In addition to an excerpt from the introduction to Denis Lacorne’s Religion in America, as well as Joseph Blankholm’s response to Lacorne’s recent presentation of the book at Columbia University, you can also read the book’s foreword by the late Tony Judt, available from Columbia University Press:
France, like the United States, was refounded in the late eighteenth century on an Enlightenment and republican basis. In contrast to the United States, the French revolutionary settlement proved unstable and contentious for much of the ensuing two centuries: both the republic and its institutions were challenged by voices seeking a return to the past. On the face of it, America proved a more successful and complete revolution, displacing an imperial monarchy with a republican constitution and a society united behind it—despite the disgraceful paradox of slavery.
But seen through another glass, it was America that proved unstable. From the French perspective, the contrast between organized religion and a republican political culture was clear and unambiguous from the outset. In 1791, even before the monarchy was overthrown, the French revolutionaries began a despoiling of the established (Catholic) church and its material wealth—a process that culminated just over a century later in the complete disestablishment of the French Church and the unambiguous construction of an unbreachable wall of laïcité (“laicness” or “ultra-secularism”) between church and state.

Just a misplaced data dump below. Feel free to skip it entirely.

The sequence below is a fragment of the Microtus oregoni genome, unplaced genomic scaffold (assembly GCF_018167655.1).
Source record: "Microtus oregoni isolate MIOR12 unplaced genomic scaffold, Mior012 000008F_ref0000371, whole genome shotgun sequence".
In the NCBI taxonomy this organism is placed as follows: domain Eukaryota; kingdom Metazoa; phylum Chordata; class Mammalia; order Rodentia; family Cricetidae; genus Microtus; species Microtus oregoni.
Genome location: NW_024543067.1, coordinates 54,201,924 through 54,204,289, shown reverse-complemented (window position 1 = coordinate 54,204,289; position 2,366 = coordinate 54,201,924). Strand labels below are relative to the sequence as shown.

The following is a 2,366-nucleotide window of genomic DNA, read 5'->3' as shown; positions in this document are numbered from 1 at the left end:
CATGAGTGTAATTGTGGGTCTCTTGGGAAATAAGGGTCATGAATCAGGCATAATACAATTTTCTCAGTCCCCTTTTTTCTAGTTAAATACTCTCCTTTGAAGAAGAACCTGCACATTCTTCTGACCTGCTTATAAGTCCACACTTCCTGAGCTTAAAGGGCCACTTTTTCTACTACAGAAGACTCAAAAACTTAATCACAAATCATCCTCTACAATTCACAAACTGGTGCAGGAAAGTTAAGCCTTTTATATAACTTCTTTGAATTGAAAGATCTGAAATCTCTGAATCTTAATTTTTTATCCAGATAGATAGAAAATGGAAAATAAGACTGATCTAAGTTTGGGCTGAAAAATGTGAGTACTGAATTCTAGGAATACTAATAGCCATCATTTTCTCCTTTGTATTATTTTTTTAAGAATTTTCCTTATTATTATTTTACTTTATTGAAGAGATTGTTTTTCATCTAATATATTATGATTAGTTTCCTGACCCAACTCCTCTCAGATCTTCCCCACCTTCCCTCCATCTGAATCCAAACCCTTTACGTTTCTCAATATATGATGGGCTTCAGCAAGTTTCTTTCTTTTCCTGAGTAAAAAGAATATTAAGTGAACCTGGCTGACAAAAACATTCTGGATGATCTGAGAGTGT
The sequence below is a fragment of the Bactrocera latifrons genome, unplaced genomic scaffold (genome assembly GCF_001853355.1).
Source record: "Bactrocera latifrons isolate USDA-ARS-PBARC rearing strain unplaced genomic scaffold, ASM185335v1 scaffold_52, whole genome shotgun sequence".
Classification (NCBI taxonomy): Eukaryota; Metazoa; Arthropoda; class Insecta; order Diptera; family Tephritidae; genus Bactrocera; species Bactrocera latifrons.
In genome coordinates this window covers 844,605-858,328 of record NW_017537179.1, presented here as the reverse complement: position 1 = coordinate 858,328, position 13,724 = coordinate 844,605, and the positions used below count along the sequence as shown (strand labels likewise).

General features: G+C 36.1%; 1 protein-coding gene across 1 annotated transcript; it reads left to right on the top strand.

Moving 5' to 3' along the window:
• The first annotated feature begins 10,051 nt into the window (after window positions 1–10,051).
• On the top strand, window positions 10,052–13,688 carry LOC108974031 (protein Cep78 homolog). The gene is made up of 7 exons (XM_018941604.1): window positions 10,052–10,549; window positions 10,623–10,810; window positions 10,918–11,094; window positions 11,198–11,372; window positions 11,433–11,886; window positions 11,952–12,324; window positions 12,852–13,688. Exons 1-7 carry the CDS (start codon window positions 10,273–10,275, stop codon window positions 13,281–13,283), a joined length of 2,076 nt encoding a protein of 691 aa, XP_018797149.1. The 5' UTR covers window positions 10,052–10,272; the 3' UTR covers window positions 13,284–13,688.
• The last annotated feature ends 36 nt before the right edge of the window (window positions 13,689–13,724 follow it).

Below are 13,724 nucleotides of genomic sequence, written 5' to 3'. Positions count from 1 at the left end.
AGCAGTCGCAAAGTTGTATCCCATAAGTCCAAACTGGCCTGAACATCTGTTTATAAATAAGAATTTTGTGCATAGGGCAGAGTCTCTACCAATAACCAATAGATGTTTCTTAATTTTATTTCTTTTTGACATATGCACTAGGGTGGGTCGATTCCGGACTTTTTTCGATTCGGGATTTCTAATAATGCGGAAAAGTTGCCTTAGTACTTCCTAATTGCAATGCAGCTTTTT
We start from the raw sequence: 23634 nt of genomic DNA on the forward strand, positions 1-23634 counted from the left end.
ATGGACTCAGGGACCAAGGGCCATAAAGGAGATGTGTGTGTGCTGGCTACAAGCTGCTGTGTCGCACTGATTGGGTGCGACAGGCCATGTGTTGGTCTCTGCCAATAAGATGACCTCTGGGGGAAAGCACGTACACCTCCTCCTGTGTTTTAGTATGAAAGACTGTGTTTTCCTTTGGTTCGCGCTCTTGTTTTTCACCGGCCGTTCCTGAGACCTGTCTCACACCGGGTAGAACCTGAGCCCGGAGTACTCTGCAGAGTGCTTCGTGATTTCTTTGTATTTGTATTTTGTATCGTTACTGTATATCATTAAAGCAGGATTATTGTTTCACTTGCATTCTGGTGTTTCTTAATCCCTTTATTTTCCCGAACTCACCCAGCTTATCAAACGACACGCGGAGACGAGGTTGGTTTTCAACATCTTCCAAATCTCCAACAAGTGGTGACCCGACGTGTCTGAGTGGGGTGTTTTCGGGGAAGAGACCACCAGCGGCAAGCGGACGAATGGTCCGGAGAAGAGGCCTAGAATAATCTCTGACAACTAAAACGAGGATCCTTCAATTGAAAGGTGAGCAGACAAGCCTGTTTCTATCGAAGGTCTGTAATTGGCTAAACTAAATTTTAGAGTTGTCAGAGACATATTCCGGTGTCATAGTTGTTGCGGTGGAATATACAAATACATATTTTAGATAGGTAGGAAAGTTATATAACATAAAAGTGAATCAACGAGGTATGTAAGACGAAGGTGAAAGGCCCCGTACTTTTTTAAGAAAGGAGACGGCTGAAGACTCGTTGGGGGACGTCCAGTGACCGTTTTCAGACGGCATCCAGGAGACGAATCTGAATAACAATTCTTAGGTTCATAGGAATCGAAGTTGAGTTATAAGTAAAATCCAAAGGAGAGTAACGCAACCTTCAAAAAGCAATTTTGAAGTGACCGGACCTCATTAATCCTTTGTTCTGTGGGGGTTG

This established a clear space in which republicanism could define itself not just against the monarchy and the church but against all forms of religious practice and expression. At least until the recent advent of a new minority of practicing Muslims, the French could contentedly suppose that to be republican—i.e., to be French—was to keep faith and religious practice far away from the public place: no crosses, no bibles, no veils. It was thus a source of ongoing wonder and some distaste to look across the Atlantic and see France’s fellow enlightened republic (the only other significant institutional survivor from the age of reason) wallowing in apparent public religiosity.
For the paradox of the United States, of course, was that it was founded under the auspices of “a Creator” and was from the outset a world of committed believers—whether Episcopalian, Methodist, Baptist, Catholic, or Jew—but had given itself a constitution in which the very first amendment specified unambiguously that there should be no established religion of any sort. Thus, whereas it took the French more than a century to rid themselves of an established church, the Americans successfully and definitively did so right away. And yet they continue to be quite distinctively religious—more so than any other Western or developed society. How can this be?
Continue reading here.